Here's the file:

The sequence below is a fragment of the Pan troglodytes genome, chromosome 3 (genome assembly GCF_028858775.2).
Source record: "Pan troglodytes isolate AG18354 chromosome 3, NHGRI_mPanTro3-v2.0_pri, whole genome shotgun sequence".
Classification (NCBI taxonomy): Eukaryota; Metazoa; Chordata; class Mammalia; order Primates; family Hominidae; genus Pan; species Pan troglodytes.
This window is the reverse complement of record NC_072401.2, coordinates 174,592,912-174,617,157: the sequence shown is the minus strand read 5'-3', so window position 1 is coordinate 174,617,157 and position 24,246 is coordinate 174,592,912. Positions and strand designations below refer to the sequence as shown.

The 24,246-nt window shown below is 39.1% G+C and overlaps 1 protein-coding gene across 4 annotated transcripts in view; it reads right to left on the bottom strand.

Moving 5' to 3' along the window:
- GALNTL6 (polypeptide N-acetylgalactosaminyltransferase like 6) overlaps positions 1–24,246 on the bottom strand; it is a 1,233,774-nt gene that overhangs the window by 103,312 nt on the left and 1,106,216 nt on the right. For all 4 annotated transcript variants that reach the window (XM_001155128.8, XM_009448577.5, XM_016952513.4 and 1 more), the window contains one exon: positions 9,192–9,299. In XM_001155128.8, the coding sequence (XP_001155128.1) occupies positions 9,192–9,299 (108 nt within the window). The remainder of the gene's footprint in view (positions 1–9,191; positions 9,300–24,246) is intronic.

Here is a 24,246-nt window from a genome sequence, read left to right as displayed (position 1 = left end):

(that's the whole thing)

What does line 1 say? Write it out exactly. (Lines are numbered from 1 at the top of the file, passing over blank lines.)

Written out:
The sequence below is a fragment of the Pan troglodytes genome, chromosome 3 (genome assembly GCF_028858775.2).